Andres Torres entered the month of July with three homers; nine games later, he has seven of them. The journeyman outfielder’s power surge has cemented him as one of the first half’s biggest surprises, and Torres now ranks second only to Matt Holliday among NL outfielders in Wins Above Replacement.
It might be a tough pill for GM Tony Reagins to swallow, but the Angels are going to have to find a way to supplant Scott Kazmir in their rotation. The 26-year-old lefty hasn’t looked right all season, and was torched for 13 runs by the unimpressive A’s lineup on Friday. Kazmir’s ERA has risen from 5.08 to 6.92 over the past month.
Ubaldo Jimenez may have a 15-1 record, but Josh Johnson now leads the league in both ERA and WHIP. Strangely, the Marlins are just 11-7 in his 18 starts, leaving Johnson with only nine wins to show for his stellar efforts.
The Blue Jays have put relievers Kevin Gregg, Jason Frasor and Scott Downs on the trade market. The 34-year-old Downs, in particular, figures to draw interest from other teams, because he is a southpaw who has had considerable success against both righty and lefty batters throughout his career.
Jack Cust has built a reputation as one of baseball’s “Three True Outcomes” (home run, walk, strikeout) hitters, but he hasn’t lived up to it so far this year. Cust had sent 58 of his 234 hits (25 percent) out of the park in 2008-2009, but has thus far done so with only four of his 40 knocks in 2010.
Stephen Strasburg – 3-2 with a 2.32 ERA and 61 strikeouts in 42 2/3 innings — has been at least as good as advertised, but the Nationals are just 4-3 in his seven starts.
The Brewers are the only team in baseball that has fared worse at home (20-26) than on the road (20-23).
Roy Oswalt may be in a race against the clock as he strives to become the winningest pitcher in Astros history before he is traded. Oswalt’s 143 career wins are just one shy of the mark set by Joe Niekro, and depending on how manager Brad Mills sets his rotation, he may have two chances to tie or break that mark in front of the home crowd at Minute Maid Park.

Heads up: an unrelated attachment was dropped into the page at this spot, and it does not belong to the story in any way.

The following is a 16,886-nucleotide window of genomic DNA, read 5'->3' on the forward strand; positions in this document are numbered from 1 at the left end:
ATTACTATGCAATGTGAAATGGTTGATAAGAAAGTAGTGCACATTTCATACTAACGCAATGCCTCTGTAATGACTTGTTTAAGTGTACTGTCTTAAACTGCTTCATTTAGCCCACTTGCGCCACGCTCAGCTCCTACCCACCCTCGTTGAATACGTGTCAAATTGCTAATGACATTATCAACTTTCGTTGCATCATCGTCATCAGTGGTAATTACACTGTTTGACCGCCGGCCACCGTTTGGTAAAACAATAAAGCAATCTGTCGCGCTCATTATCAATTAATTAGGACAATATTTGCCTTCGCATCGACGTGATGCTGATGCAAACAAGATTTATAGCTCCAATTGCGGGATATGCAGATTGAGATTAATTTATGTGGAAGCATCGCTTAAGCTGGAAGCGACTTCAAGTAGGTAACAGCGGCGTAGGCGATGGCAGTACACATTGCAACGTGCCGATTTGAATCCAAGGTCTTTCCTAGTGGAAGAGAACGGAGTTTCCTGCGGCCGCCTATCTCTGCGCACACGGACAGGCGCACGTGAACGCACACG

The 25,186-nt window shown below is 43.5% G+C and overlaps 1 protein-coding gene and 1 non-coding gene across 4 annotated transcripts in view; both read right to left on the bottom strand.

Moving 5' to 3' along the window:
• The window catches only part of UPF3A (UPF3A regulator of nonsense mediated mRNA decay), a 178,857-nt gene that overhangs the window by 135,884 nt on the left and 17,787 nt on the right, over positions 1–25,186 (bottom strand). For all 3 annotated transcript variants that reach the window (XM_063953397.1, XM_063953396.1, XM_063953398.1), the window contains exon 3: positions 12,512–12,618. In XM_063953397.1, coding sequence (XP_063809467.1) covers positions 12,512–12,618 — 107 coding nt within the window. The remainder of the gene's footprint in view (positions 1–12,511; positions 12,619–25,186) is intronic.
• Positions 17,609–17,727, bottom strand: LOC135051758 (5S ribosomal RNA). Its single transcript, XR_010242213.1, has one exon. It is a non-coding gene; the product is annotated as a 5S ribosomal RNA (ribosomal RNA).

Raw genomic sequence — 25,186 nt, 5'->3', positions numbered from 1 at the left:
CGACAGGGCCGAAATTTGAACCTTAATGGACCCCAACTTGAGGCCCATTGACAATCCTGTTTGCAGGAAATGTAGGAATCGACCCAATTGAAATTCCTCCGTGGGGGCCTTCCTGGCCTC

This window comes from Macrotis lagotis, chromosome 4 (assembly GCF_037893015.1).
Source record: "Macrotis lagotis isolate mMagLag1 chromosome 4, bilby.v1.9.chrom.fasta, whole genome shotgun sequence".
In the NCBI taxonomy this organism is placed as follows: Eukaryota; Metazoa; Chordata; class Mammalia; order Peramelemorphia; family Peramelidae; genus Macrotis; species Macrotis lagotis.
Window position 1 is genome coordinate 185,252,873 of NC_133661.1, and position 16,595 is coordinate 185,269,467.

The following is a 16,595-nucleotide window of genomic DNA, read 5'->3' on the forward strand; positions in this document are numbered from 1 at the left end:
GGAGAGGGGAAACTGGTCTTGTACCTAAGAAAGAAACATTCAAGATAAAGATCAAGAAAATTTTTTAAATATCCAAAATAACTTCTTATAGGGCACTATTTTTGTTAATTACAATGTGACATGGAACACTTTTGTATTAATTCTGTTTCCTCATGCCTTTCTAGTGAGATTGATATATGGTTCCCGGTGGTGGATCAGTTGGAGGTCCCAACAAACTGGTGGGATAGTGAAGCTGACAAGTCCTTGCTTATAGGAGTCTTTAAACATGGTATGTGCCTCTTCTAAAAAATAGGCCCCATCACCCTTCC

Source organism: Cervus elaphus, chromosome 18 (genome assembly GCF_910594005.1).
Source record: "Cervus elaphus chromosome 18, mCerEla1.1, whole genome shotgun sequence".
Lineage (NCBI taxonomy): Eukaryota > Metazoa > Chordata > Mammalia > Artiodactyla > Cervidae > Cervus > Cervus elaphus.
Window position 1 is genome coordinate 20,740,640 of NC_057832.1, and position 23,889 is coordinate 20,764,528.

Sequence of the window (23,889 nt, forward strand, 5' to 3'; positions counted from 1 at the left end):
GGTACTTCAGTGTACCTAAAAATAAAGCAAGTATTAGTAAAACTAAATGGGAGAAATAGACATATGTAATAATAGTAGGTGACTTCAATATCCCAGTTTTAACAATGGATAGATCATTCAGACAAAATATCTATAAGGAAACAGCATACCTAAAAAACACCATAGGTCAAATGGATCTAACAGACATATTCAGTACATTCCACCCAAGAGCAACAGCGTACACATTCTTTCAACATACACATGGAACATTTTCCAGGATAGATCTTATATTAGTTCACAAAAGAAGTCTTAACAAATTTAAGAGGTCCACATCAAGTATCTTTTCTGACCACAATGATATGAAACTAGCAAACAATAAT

Among the teams that are poised to host a fire sale, the Cubs might be most inclined to ship off their veterans. Lefty Ted Lilly, first baseman Derrek Lee and outfielder Kosuke Fukudome are all likely to be wearing a different uniform come August.
Anthony Lerew must have been auditioning to pitch in the Home Run Derby, when he allowed back-to-back homers twice in the same inning of Sunday’s 15-5 loss to the White Sox.
There’s a reason 150-pitch outings are frowned upon today, and Edwin Jackson – who tossed that many in his no-hitter on June 25 – is experiencing it first hand. Jackson has allowed nine runs on 13 hits and seven walks in 10 innings since his no-no, showing obvious signs of fatigue.
The Orioles’ pitching staff has allowed more homers (101) than any other in the American League. Kevin Millwood (20) and Jeremy Guthrie (15) have accounted for more than a third of them.
With Shin-Soo Choo on the disabled list, Austin Kearns is the only Indians’ hitter who ranks among the league’s top 100 in OPS. Worse still, Kearns has logged just a .247 average with a .687 OPS since May 1.
The Lee trade indicates that the Mariners have waved the white flag on the 2010 season, and are back in rebuilding mode. Former GM Bill Bavasi was unable to bring the team back into contention, but by acquiring a blue chip hitting prospect in first baseman Justin Smoak, Jack Zduriencik has put Seattle on the right track.
The Pirates entered the break with the league’s longest active losing streak at six games. Fortunately, they’ll get to enjoy a 10-game homestand starting Friday, because Pittsburgh is a league-worst 11-38 on the road.